Money for Nothing: Martin Scorsese Makes Leonardo DiCaprio The Wolf Of Wall Street

Jordan Belfort (Leonardo DiCaprio, right) may be the Wolf of Wall Street - but at home, 'pussy runs the show' in the shape of his wife Naomi (Margot Robbie, left).
Jordan Belfort (Leonardo DiCaprio, right) may be the Wolf of Wall Street – but at home, ‘pussy runs the show’ in the shape of his wife Naomi (Margot Robbie, left).

After some rather unconventional career choices lately, Martin Scorsese has finally returned to the world he knows best – that of the real-life gangsters transported to the big screen. For The Wolf Of Wall Street, he has also brought back his favorite actor of the last decade and a half, Leonardo DiCaprio. This time, however, the seasoned director and his disciple haven’t taken on the challenge to deal with some of the lowlifes from their previous collaborations. The protagonists of The Wolf Of Wall Street are New York stockbrokers that actually existed and chiseled millions out of unsuspecting, mostly working-class victims. With Martin Scorsese back in his element at last, will he be able deliver another masterpiece?

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Through the Looking-Glass: Why Martin Scorsese’s Taxi Driver Remains an Important Movie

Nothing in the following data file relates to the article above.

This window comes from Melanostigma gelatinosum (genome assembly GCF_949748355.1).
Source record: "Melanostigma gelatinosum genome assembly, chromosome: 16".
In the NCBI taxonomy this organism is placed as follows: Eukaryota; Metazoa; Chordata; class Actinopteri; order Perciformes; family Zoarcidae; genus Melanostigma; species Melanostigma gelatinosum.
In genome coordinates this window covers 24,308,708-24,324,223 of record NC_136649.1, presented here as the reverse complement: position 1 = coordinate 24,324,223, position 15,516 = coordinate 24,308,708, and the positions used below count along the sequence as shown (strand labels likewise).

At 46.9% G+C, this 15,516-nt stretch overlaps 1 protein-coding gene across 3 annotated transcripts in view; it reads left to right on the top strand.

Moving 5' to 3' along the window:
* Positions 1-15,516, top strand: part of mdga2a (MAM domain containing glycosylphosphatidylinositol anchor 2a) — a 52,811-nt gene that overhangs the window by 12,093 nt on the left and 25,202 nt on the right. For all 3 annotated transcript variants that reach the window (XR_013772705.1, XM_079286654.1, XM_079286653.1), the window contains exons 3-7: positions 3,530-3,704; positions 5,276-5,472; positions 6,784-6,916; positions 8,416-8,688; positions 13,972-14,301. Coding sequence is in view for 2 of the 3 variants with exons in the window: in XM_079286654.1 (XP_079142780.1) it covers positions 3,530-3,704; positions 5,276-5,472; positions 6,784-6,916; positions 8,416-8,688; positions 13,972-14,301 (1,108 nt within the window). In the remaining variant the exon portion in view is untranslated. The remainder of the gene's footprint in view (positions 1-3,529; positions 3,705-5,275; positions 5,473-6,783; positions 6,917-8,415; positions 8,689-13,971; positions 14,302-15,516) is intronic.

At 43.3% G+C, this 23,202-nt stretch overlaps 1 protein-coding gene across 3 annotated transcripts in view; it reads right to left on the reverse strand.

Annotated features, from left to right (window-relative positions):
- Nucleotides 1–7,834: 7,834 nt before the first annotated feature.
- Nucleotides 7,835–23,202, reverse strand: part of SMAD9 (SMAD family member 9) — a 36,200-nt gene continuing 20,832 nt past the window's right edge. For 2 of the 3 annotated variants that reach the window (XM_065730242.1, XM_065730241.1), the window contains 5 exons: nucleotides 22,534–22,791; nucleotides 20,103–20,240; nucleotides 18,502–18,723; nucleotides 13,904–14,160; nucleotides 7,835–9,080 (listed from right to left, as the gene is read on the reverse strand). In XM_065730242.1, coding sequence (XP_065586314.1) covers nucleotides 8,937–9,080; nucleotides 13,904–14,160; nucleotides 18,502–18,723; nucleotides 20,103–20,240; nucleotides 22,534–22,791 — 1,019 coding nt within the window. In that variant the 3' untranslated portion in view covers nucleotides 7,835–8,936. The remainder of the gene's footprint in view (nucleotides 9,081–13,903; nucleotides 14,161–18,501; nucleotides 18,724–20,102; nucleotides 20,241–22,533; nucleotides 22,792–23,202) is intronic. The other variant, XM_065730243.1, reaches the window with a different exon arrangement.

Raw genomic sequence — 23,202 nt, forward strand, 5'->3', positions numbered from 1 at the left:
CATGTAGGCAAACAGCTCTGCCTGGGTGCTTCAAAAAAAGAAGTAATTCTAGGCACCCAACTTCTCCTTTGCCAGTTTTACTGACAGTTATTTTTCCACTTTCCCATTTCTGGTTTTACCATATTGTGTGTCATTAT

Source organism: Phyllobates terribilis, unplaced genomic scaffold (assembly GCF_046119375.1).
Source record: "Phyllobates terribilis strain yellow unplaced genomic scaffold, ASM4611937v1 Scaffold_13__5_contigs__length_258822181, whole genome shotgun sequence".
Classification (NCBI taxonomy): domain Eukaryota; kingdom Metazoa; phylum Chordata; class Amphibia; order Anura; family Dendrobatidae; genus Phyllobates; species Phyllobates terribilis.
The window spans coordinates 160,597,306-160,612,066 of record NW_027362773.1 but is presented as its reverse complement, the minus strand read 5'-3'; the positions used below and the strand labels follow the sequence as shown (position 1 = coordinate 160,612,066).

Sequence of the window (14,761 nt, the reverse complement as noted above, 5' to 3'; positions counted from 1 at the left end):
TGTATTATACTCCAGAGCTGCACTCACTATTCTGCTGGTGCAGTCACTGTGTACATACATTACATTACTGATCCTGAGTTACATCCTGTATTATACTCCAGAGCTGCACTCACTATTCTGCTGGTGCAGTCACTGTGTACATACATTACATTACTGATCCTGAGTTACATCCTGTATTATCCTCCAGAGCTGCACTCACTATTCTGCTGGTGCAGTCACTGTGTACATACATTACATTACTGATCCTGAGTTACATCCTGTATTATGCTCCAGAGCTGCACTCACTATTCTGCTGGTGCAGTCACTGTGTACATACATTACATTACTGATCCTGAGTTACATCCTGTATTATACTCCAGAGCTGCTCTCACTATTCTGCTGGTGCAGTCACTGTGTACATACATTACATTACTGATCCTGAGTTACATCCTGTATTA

Travis Bickle (Robert De Niro) fails to kill himself.

Movies in which persons stare at themselves in the mirror or talk to themselves are a dime a dozen in the world of today. Yet there aren’t too many iconic characters in modern Hollywood, or in contemporary cinema in general, especially not too many polarizing figures inspired by real life. Robert De Niro’s Travis Bickle, however, the mad cabbie from Martin Scorsese’s 1976 Taxi Driver, is certainly among them. He eventually becomes a hero in the eyes of the public – but for all the wrong reasons imaginable.

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Eyes of a Stranger: Voyeurism and Horror in Michael Powell’s Peeping Tom

Mark Lewis (Karlheinz Böhm) and his beloved camera.

Norman Bates from Alfred Hitchcock’s Psycho is universally regarded as the quintessential movie psychopath. Nowadays, he’s simply an indispensable member of the greatest onscreen characters of all time. Psycho’s importance becomes obvious when we consider that its filming is about to become the topic of a feature called Hitchcock by Sacha Gervasi with Anthony Hopkins, Helen Mirren, Scarlett Johansson, and Jessica Biel that will hit the theaters come February 2013. Yet there is another criminally underrated movie nutcase who found his way to the big screen the same year as Norman Bates, and he deserves mention with the best of them. We’re talking about the loose-cannon protagonist from Michael Powell’s Peeping Tom.

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Shutter Island

Alone in Bad Company: A Dissection of Martin Scorsese’s Shutter Island

Shutter Island
Leonardo DiCaprio as Teddy Daniels

Martin Scorsese has seen it all. After a two-score year long journey in which he had experienced the highs and the lows of the business, the director has frequently been hailed ‘America’s greatest living filmmaker’ in recent years and was finally even awarded the elusive Academy Award for Best Achievement in Directing for The Departed in 2007. Quite an accomplishment, a few might say, for someone who seems to be out-of-time in the Hollywood industry for various reasons.

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It’s a Man’s, Man’s, Man’s World: The Hilarious Male Meta Cinema of Martin McDonagh’s Seven Psychopaths